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SUV as Sporty Option? The 2019 Ford Edge ST

When looking for the right balance between automotive styling and interior space, mid-size SUVs make appealing choices. Several automakers also throw sporting, performance touches into the mix. That’s what sets the Ford Edge ST apart from its stablemates.

First impressions

The red Edge ST I drove offers a few curves, body scallops and a raked rear window, but vehicles this size aren’t as easy to distinguish as are sedans, wagons and hatchbacks. Twin trapezoidal exhausts and a faux diffuser framing a tow hitch accent the rear. 20” machined aluminum wheels shod with low-profile tires stand out on the side view. Bright, distinctive LED lines of light cut through the darkness. These extra touches hep make the Edge handsome enough for an SUV. Whether they’re enough to help it visually earn the ST badging Ford put on it is up to the beholder.

Interior

A nicely appointed interior makes the Edge ST cabin a pleasant place to be. A large moonroof lets in plenty of light from above. That light illuminates leather seats embossed with the letters “ST”. Front seats are heated, cooled and fully adjustable. Surfaces are either leather or feel high-quality to the touch.

image courtesy Ford

Spacious rear seats are heated. (The driver gets a heated steering wheel as well.) Five full-sized adults ought to be comfortable during long rides in the Edge.

Hockey bag test

This roomy hatch might accommodate three bags like mine (with a little squeezing) before a rear seat has to be folded. Sticks slid easily over the rear seats.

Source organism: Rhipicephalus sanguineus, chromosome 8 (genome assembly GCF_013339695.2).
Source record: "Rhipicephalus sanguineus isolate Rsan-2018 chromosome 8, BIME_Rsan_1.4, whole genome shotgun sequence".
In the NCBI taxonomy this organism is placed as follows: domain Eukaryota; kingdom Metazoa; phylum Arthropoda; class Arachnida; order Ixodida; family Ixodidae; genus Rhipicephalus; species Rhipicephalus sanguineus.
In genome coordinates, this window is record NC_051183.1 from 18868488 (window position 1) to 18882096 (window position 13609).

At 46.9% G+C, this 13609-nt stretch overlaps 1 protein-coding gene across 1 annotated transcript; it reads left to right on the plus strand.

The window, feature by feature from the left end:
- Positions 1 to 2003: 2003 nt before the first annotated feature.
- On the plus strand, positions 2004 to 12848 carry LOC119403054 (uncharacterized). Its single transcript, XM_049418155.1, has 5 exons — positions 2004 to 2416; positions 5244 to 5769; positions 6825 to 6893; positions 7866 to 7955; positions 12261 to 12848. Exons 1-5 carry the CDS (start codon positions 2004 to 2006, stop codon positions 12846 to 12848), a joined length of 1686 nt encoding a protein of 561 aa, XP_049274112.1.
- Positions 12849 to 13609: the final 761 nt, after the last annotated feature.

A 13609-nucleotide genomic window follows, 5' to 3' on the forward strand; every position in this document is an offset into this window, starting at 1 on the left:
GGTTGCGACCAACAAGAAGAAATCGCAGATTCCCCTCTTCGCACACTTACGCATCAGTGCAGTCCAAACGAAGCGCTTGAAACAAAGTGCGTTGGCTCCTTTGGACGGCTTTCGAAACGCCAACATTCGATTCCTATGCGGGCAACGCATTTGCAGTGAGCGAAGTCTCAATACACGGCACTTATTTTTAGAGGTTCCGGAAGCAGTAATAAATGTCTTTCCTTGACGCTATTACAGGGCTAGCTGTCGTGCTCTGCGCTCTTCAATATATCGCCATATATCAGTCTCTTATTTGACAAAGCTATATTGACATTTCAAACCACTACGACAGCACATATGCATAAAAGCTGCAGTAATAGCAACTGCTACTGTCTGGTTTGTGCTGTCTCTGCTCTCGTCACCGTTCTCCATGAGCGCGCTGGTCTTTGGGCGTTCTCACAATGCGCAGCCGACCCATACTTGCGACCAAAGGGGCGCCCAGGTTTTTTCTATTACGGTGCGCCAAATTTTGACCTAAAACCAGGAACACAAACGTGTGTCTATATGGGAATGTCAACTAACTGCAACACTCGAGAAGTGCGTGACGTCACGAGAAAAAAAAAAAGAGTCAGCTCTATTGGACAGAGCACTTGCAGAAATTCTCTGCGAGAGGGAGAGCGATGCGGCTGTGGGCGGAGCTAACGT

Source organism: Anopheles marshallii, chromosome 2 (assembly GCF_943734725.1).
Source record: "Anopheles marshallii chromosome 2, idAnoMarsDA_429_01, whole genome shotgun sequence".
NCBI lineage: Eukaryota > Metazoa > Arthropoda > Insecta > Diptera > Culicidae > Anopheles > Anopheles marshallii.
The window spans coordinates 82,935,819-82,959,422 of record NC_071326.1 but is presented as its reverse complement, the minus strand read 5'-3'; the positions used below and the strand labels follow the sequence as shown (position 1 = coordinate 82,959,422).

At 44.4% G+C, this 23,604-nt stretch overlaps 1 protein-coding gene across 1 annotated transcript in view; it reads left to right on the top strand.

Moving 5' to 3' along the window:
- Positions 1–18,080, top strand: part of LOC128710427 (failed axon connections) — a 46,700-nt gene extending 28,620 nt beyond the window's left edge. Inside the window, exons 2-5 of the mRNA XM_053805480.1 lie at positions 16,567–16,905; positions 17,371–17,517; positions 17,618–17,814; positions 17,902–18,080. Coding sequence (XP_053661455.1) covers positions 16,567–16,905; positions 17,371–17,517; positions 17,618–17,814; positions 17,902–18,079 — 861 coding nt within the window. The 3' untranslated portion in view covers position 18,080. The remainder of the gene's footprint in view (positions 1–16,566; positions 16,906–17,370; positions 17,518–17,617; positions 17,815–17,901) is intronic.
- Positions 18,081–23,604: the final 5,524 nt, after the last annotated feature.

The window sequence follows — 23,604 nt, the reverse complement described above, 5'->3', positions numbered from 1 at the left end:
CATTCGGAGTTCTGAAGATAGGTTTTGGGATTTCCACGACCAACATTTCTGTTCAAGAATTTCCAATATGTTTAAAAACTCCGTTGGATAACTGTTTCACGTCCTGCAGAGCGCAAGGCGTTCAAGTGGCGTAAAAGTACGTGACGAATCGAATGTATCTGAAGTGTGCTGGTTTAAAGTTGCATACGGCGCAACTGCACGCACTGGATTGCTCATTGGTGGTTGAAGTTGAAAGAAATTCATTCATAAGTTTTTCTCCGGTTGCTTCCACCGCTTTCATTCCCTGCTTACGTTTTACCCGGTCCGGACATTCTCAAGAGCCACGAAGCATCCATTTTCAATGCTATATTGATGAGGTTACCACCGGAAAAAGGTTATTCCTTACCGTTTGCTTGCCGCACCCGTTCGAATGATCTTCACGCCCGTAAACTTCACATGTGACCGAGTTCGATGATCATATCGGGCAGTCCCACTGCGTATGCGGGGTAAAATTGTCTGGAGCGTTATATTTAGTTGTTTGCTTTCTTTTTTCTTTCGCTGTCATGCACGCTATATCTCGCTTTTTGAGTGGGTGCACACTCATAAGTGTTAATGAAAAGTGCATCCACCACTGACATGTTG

In-cabin technology

Ford’s Sync system centres an above-average fully featured touchscreen-centred infotainment system. Controls are easy to get to, well laid out, and Ford has no fear of providing oversized icons as targets for fingers that may be jostled by bumps in the road. (Apple CarPlay and Android Auto quickly take over when the system detects smartphones.)

That said, I have a quibble here. The control for the heated steering wheel is on the system’s home screen. Also, there are no buttons near the screen to quickly take people to commonly accessed screens (e.g. phone, navigation, radio). Honda went this route years ago.

Physical (i.e. off-screen) buttons are now returning to Hondas, and I recommend Ford bring them back too. Tried-and-true physical buttons on the dash would let drivers devote more of their attention on the road. For example, it would be logical to put a physical button on the steering wheel so drivers need not provide the attention required for up to three taps of the touchscreen to heat the steering wheel.

The instrument cluster contains an analogue speedometer flanked by two screens. Ford’s organization here is, as always, refreshingly logical. Buttons under the left thumb enable the driver to navigate the left screen, which contains a variety of vehicle settings. The same relationship exists for buttons under the right thumb and the right screen, for navigation, phone and media information.